Raptor PhotoArk™

[alert color=”grey” icon=”exclamation-circle”]Update 1st December 2015: The Raptor PhotoArks are currently being prepared for the winter season. The stage in front of the hides is being set for ground-feeding buzzards and red kites with rocks, logs stumps, branches, an old gate and gate posts. They are all at various distances and with very good backgrounds. Other visitors to this hillside location include ravens, foxes and roe deer. We hope to have the PhotoArks opening in December. Look out for photos from these hides on Twitter and Facebook. Many thanks for your interest! EN[/alert]


Downland Raptor PhotoArk™

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Current StatusOPENING SOONEQV Focal Length≍500mm≥ | Subject Distance: 10m+
Star AttractionsBuzzard & Red KiteShooting AnglesFaces 300° NW at 'near ground' level
Supporting CastRoe Deer, Hare, Red Fox, Badger, Gamebirds, CorvidsConnectivityUp to 4-bars of 3G on Vodafone
No. of PhotogsStrictly One Photographer OnlyAccessTwo stiles, crossing two fields, doorway hatch is restrictive
HabitatOpen grassland on DownsFeederCarrion
ViewingSnoot & ScrimTimesPeak activity mid-morning and mid-afternoon
Dimensions (internal)W = 1.9m, L = 2.3m, H = ~1mPrice (per day)£150 per person

OPENING SOON… The Wessex Downs AONB, with its rolling downland landscape, is the perfect habitat for soaring birds of prey such as the Buzzard (Buteo buteo) and the stunning Red Kite (Milvus milvus). Located on the North Wiltshire Downs, Helen Browning’s Organic Eastbrook Farm sits on the western fringe of the Wessex Downs and it is no exception. Four resident pairs of Buzzards and soaring Red Kites are regularly seen over the farm, especially during silage cutting and harvest time.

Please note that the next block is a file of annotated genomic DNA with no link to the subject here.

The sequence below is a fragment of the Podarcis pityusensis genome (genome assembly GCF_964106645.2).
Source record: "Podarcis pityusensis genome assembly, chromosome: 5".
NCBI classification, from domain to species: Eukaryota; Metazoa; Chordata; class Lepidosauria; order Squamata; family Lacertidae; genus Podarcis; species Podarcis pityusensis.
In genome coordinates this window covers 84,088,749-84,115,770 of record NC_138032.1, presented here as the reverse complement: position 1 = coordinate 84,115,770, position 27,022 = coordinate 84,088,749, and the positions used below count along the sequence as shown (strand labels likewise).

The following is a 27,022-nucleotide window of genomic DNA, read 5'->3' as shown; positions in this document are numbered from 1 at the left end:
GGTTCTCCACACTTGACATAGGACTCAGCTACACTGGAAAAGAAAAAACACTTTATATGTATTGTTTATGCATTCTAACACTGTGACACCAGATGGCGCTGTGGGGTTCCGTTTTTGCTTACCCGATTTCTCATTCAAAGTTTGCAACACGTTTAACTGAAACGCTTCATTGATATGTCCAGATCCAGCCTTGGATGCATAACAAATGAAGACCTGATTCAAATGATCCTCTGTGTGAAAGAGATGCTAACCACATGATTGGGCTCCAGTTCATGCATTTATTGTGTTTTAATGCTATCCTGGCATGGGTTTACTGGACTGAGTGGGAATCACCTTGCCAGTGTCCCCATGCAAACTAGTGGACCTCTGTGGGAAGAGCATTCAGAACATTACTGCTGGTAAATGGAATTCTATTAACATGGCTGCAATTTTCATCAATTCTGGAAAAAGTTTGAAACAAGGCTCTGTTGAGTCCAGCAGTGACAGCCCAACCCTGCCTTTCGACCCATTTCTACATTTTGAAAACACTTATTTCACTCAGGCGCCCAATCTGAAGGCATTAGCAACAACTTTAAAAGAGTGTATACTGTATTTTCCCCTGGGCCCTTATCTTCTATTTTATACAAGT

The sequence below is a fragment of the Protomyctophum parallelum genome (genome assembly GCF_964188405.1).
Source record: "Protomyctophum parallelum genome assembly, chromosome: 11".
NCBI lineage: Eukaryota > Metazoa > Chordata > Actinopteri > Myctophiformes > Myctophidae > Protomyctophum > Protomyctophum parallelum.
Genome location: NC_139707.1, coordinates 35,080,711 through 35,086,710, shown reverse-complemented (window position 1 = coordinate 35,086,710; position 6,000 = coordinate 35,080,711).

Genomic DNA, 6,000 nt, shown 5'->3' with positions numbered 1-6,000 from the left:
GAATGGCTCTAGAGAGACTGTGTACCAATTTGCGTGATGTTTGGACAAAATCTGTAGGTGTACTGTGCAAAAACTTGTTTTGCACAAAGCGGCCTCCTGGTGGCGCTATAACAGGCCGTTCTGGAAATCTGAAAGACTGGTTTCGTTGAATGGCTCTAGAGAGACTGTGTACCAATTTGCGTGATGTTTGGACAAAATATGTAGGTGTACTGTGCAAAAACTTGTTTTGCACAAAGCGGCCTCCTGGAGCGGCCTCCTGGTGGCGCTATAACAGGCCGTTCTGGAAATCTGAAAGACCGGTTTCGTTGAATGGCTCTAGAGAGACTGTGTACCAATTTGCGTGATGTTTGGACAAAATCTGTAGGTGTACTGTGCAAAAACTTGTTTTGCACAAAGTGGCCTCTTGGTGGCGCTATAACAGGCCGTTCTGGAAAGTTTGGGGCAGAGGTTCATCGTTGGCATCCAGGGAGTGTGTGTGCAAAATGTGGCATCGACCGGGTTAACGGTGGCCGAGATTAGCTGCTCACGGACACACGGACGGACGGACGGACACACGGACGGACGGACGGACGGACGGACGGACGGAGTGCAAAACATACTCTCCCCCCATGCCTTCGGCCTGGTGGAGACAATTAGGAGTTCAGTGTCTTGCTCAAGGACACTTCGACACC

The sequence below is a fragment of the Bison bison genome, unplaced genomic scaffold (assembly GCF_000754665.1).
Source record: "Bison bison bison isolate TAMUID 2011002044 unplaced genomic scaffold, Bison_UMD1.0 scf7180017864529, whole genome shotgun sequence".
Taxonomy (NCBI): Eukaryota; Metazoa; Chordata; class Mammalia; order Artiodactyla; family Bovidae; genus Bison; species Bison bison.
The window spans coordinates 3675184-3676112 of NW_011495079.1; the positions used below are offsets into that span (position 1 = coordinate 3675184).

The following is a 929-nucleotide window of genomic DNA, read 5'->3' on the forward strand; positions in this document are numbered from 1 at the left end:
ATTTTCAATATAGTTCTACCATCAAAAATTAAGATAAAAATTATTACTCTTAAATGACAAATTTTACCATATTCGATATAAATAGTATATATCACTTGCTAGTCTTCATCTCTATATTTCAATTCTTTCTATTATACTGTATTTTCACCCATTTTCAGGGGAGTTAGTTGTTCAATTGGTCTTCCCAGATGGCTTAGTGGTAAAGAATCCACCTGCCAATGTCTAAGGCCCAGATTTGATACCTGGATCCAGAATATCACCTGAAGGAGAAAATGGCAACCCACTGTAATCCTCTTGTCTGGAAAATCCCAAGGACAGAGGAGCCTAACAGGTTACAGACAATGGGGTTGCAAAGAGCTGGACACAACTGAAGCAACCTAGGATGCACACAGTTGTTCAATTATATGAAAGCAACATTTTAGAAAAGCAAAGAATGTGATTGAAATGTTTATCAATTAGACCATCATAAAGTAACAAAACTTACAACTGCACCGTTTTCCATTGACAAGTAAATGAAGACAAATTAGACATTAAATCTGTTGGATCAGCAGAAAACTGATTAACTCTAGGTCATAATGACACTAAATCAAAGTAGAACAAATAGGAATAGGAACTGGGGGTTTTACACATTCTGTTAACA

The Raptor PhotoArks™ are located in the corner of a vast field on the chalk hills above Bishopstone, facing north west, along a hedgerow and across the pasture. To encourage the birds of prey to land within photographic range, roadkill from the surrounding roads is collected, frozen and deposited nearby – approximately 12-15m away. Although it’s a pretty nasty job, we prefer to use and relocate carrion, rather than artificially add to the available food chain. We also hope that it keeps the red kites and buzzards off the treacherous country lanes.

The site is completely open to the sky and the rising and setting sun all year round, with unobscured sunlight and outstanding views over the surrounding countryside. This location is extremely rich with wildlife and you may see red fox, hare, roe deer, game birds, and even badgers in the evening. The diversity is set to increase as this area has been earmarked for conservation and will eventually be ploughed and resown for wild bird feed and nectar-rich flowers, to help boost local bird and bee populations, respectively.